One sunny afternoon in London last year whilst working at a digital analytics consultancy, I sat around a table having lunch with my colleagues. Our company had just released the gender pay gap statistics in comparison to the rest of the industry and this led to a discussion.
We knew women across the globe were being paid less compared to their male counterparts for the same role, but we wanted to know why. We talked about how women were generally less likely to; negotiate higher salaries when applying for jobs, put themselves forward for promotions, and apply for senior roles. But I asked why and if I had ever done any of these.
That’s when I remembered the Imposter Syndrome: the persistent inability to believe that one’s success is deserved or has been legitimately achieved as a result of one’s own efforts or skills.
Now this was something I could relate to. The feeling that I was not “clever enough” or “as good as my colleagues” was something that I felt from time to time. It was only when I came across a TedTalk about it one day that I realised I matched most of the “symptoms”:
- Feelings of inadequacy
- Distrust in one’s own intuition and capabilities
- Shrugging off accolades
Whilst I knew this wasn’t specific to women – I remember speaking to my friends at work about this and was disheartened to learn that the majority of my female friends were the ones who doubted themselves and their abilities the most. These women, I felt, were truly phenomenal at what they did. They were experts in their roles and extremely clever, yet their confidence whilst presenting complicated data analysis never once indicated that they too were full of self-doubt. I was surprised to learn that they felt the same about me too.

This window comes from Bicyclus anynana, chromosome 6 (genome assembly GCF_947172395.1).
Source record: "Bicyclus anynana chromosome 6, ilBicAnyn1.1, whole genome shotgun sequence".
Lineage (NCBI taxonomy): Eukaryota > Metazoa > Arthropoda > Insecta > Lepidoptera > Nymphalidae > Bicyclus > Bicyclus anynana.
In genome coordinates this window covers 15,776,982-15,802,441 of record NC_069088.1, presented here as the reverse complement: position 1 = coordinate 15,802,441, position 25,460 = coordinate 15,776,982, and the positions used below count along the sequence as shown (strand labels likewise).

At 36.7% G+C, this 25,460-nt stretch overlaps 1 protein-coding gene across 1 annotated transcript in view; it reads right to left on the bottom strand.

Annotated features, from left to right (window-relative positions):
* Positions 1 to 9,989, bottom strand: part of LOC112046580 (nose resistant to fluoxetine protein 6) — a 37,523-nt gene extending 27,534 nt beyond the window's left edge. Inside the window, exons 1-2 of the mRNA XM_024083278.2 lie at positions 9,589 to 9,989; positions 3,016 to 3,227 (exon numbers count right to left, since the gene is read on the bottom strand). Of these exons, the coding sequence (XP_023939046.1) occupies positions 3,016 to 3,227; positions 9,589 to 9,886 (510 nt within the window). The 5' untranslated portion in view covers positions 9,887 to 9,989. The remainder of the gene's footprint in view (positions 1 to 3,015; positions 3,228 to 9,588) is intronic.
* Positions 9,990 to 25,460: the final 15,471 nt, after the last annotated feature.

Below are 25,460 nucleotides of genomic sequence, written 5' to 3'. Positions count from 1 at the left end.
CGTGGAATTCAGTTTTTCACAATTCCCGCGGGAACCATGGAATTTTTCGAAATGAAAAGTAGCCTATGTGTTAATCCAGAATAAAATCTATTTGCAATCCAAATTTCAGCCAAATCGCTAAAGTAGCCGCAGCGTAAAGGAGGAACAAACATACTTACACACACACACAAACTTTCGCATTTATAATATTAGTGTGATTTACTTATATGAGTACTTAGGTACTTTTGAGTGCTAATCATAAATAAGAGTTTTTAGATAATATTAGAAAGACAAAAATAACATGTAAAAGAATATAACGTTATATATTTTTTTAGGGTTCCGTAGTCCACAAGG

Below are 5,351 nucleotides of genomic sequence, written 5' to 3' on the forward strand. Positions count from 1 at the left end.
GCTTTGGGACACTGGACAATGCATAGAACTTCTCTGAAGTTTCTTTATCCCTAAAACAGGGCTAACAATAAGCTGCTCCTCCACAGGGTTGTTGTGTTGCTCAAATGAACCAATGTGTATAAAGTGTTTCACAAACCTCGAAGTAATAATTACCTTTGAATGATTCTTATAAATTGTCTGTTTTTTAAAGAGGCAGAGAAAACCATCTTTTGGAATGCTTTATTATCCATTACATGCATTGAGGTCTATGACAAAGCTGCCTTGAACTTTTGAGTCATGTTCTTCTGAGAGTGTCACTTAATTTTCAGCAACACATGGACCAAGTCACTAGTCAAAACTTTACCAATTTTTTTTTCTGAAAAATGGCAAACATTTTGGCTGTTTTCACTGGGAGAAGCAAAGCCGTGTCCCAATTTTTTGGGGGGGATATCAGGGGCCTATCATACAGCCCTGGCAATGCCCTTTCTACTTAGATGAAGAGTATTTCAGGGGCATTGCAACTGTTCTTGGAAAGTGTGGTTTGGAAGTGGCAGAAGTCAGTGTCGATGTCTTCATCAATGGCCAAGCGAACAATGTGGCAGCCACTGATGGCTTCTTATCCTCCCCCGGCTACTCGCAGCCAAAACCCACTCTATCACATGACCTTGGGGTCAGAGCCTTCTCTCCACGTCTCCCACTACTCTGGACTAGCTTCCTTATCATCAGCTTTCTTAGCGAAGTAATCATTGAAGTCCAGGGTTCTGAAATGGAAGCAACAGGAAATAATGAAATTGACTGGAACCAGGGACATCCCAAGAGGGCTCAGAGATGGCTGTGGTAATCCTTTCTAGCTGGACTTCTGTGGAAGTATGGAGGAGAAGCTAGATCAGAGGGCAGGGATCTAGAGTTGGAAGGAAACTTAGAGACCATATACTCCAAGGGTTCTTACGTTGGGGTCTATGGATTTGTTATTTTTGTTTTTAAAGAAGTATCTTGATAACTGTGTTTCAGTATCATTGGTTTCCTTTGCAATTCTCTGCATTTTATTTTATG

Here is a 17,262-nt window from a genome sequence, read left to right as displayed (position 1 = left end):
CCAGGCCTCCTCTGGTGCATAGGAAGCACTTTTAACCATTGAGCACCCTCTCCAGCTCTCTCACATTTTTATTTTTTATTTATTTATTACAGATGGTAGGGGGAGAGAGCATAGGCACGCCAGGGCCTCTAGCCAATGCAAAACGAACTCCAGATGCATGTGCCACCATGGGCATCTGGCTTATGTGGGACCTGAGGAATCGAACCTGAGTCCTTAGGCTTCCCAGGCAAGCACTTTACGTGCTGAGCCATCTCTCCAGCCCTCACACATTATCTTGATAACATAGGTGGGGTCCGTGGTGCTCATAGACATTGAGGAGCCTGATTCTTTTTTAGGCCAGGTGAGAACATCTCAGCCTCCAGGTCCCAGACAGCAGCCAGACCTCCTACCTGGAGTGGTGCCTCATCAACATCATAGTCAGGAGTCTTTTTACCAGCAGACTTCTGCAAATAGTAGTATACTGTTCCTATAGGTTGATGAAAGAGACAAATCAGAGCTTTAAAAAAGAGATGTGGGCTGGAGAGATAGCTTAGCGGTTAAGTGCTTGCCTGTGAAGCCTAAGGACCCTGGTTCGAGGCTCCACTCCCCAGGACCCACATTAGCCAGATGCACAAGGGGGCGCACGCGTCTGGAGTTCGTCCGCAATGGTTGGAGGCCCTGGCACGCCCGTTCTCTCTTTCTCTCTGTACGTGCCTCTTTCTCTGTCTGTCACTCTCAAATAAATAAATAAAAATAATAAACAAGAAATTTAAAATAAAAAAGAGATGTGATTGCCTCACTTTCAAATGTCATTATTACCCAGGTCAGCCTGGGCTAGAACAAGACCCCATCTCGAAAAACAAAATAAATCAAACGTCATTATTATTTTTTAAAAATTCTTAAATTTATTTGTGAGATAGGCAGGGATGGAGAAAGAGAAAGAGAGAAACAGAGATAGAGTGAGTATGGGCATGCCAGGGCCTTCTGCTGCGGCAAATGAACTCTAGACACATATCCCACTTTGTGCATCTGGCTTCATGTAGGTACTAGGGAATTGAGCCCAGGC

This led to me reading articles and watching videos on how to overcome this. Whilst to some degree this did help put my mind at ease, I couldn’t help but feel there was something lacking. That’s when I began contemplating on how Maharaj is the giver of all of our abilities and how easy it is to forget this, especially in a professional environment. I then remembered the pangti:
This pangti has truly helped me a lot over my life and is something I continue to read when feeling anxious. Reading this again and again, I remembered a few examples where women in Sikh history shaped future generations with full faith in their Guru, such as:
- Bebe Nanaki ji’s unwavering faith in her brother’s teachings and way of life
- Mata Bhaag Kaur ji’s unmatched fearlessness on the battlefield
- Mata Sahib Kaur ji’s love and devotion to Guru Gobind Singh ji and her Khalsa children
These were just a few examples that came to mind when looking back at our rich history. Reciting this pangti and remembering such role models is something I continue to do whenever those feelings of self-doubt begin to creep up.
Ultimately, we have nothing to fear. We simply need to remember Maharaj is the giver of all abilities, professional or otherwise. One glance back at our history illustrates this beautifully.
Author – Mandeep Kaur